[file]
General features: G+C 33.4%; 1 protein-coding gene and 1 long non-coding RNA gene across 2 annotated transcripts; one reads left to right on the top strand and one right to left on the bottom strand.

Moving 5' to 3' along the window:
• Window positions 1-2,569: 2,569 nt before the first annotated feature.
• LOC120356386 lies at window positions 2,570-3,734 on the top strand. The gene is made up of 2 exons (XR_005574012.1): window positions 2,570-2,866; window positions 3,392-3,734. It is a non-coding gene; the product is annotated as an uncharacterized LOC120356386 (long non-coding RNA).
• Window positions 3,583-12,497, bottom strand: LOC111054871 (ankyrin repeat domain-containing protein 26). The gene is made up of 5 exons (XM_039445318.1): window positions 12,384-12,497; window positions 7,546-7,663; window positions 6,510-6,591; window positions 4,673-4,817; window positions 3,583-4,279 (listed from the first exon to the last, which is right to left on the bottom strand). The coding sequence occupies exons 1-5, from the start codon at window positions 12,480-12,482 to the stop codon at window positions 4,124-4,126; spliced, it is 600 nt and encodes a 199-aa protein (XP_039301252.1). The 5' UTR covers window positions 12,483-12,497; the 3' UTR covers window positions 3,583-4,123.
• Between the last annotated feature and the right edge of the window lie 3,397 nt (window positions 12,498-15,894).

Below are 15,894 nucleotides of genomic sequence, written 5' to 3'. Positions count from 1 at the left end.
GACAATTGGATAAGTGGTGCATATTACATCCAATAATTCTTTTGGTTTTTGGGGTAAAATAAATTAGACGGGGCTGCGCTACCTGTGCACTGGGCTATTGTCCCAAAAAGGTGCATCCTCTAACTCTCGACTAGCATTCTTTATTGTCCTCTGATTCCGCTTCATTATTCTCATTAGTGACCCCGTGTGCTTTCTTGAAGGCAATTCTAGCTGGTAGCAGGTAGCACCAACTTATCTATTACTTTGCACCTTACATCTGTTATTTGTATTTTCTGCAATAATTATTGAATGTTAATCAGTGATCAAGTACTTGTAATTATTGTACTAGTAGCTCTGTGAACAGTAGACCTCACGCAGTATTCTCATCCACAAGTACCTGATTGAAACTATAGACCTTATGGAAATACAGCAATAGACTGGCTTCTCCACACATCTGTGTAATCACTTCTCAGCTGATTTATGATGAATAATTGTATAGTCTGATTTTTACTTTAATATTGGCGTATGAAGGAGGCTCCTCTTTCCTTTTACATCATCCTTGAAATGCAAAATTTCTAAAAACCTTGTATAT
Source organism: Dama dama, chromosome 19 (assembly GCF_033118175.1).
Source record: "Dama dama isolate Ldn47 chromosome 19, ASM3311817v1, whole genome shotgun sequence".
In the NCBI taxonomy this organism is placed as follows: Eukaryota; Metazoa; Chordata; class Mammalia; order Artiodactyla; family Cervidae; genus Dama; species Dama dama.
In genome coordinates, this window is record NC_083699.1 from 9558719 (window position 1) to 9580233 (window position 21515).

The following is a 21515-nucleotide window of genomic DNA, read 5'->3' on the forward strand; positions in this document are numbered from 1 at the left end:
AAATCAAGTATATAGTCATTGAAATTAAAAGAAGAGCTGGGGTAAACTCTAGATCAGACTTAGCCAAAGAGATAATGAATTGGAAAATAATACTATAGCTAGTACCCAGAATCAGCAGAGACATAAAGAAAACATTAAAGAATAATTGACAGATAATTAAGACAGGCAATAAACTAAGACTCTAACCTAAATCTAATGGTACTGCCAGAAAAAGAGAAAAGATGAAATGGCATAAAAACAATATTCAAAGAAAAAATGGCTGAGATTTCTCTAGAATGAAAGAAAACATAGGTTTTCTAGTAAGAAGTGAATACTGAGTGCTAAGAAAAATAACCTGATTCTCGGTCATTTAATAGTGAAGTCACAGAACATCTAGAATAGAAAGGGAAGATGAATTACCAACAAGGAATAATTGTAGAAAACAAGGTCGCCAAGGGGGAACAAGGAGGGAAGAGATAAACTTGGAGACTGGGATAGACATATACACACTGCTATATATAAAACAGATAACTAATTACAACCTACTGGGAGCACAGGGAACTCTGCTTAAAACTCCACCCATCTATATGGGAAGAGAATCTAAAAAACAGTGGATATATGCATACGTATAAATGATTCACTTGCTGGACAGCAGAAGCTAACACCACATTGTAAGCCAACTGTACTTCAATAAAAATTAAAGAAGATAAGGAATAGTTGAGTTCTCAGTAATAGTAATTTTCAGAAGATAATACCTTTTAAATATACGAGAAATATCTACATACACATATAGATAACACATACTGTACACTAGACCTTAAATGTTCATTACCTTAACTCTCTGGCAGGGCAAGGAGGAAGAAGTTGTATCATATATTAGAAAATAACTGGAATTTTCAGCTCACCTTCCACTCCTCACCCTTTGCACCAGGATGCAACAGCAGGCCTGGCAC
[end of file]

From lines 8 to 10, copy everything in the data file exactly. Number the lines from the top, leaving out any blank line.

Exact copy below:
GACAATTGGATAAGTGGTGCATATTACATCCAATAATTCTTTTGGTTTTTGGGGTAAAATAAATTAGACGGGGCTGCGCTACCTGTGCACTGGGCTATTGTCCCAAAAAGGTGCATCCTCTAACTCTCGACTAGCATTCTTTATTGTCCTCTGATTCCGCTTCATTATTCTCATTAGTGACCCCGTGTGCTTTCTTGAAGGCAATTCTAGCTGGTAGCAGGTAGCACCAACTTATCTATTACTTTGCACCTTACATCTGTTATTTGTATTTTCTGCAATAATTATTGAATGTTAATCAGTGATCAAGTACTTGTAATTATTGTACTAGTAGCTCTGTGAACAGTAGACCTCACGCAGTATTCTCATCCACAAGTACCTGATTGAAACTATAGACCTTATGGAAATACAGCAATAGACTGGCTTCTCCACACATCTGTGTAATCACTTCTCAGCTGATTTATGATGAATAATTGTATAGTCTGATTTTTACTTTAATATTGGCGTATGAAGGAGGCTCCTCTTTCCTTTTACATCATCCTTGAAATGCAAAATTTCTAAAAACCTTGTATAT
Source organism: Dama dama, chromosome 19 (assembly GCF_033118175.1).
Source record: "Dama dama isolate Ldn47 chromosome 19, ASM3311817v1, whole genome shotgun sequence".